Remember Greece? Back in 2011 and 2014, the small southeastern European country caused tremendous global financial instability and mounting concerns about the future of the European Union. Ironically, it wasn’t the greatest challenge to the bloc; Britain provided that. And with attention focused on Brexit, it’s been easy to forget about Greece and the large debt problems that have plagued the country in the past. But those debt problems never really went away; Greece still has way too much and dad to service and while there’s been some GDP growth in recent quarters, it simply isn’t enough to help the country sustainably pay back its debt over the long term.
This is obvious, but has become an easy to forget nuisance. Fortunately, the IMF is here to remind us of this financial problem, and the group did so at the end of last week. Political news from America drowned the story out, but diversions cannot last forever.
Until the rest of the market comes back to the Greece problem, we should learn a bit more about what the IMF is saying. The group has warned Greece’s debt is “highly unsustainable” and estimates its debt-to-GDP ratio will reach 275% by 2060. That ratio is absurd even for a country like Japan or America, but for a country that lacks control of its currency and is wholly influenced by foreign nations’ monetary outlook, it is impossible.
Greece has been looking to make a new agreement with creditors, many of whom hail from France and Germany. Sadly, no deal has been reached—a repeat of a very predictable story that has been coming from the Mediterranean for years.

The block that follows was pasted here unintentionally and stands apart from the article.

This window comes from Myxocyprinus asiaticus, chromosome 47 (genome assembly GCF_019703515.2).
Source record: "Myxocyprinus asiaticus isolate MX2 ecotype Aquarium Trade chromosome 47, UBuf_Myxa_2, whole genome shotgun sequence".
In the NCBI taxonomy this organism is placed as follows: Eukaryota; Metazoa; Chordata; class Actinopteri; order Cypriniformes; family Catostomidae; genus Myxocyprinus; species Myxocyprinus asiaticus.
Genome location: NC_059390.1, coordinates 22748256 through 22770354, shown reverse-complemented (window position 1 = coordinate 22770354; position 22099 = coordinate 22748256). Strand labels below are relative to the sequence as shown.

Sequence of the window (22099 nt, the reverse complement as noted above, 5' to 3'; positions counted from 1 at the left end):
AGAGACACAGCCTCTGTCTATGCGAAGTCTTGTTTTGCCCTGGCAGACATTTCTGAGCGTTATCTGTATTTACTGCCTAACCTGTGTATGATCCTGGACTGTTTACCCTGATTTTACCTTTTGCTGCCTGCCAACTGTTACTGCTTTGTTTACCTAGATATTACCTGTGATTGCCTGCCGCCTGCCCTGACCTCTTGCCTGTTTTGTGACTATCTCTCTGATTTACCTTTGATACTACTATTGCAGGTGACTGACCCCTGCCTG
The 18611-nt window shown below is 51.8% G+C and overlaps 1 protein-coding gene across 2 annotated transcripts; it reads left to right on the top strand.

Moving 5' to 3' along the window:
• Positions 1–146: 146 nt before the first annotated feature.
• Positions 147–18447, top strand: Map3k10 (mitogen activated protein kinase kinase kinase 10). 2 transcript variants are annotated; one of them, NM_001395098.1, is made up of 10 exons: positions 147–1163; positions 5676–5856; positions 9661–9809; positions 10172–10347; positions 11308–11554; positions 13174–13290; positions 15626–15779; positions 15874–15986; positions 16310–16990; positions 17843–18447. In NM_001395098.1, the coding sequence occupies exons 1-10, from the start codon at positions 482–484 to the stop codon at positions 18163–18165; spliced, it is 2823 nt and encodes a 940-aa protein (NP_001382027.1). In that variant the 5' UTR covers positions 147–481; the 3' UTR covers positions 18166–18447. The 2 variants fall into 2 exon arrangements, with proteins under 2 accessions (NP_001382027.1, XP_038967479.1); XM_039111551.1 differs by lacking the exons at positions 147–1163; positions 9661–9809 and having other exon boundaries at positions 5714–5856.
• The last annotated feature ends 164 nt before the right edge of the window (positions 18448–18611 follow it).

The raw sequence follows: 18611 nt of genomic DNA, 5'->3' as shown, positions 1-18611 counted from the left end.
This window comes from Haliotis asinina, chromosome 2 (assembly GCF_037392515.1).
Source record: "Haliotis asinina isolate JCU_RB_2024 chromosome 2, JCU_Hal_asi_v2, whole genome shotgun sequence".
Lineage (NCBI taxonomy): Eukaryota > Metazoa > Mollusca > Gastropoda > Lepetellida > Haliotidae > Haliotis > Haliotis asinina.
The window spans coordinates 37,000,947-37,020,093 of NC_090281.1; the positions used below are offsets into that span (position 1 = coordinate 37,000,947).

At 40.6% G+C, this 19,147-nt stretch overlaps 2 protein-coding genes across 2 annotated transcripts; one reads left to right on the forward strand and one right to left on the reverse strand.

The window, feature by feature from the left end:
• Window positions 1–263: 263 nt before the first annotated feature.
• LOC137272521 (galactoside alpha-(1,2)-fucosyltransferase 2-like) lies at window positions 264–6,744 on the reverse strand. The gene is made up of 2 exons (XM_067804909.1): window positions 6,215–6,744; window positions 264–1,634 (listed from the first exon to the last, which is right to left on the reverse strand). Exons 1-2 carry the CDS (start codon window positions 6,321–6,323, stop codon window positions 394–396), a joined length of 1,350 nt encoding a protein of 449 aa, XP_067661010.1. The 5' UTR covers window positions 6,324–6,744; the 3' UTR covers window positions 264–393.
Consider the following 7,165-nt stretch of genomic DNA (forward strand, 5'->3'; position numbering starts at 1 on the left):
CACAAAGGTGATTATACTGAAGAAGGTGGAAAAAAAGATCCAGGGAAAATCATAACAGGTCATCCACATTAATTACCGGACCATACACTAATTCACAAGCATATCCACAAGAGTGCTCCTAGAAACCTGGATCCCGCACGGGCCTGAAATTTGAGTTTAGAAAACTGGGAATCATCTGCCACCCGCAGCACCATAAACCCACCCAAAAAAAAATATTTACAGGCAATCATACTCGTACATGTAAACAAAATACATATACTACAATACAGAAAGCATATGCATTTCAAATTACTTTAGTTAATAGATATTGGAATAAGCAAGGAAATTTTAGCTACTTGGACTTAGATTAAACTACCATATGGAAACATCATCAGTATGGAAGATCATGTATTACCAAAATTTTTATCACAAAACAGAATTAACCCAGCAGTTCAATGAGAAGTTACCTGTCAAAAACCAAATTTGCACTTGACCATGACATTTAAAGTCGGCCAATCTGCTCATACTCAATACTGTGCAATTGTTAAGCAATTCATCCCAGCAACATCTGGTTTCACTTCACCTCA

Part of the problem is that Greece cannot grow “out of its debt problem,” as the IMF puts it. The level of economic growth the country would need to make its debt load sustainable is simply impossible given the country’s global position, demographics, and current indebtedness. A compromise with European creditors will need to be made.
Greek stocks have certainly priced the uncertainty in—although bears could argue the uncertainty is still not fully priced in. The Global X Funds Greece ETF (GREK) is down 54% over the last five years—but it recovered 12% in the last year. European markets are also up over the last year—the Euro Stoxx 50 ETF (FEZ) is up over 6% in the last year and is up 8% over the last 5 years. It seems hope has come to the continent—but has that hope overlooked the problems in Greece?
This risk is difficult to quantify and understand, partly because it involves political machinations that no analyst can predict or quantify. Many analysts will shrug and apply a valuation discount to European stocks based on the Greece problem and call it a day. But some will be brave enough to go deeper. Those who do may find surprising value or unpriced risks in both Greece and the continent as a whole. And when they find it, they will also find opportunity.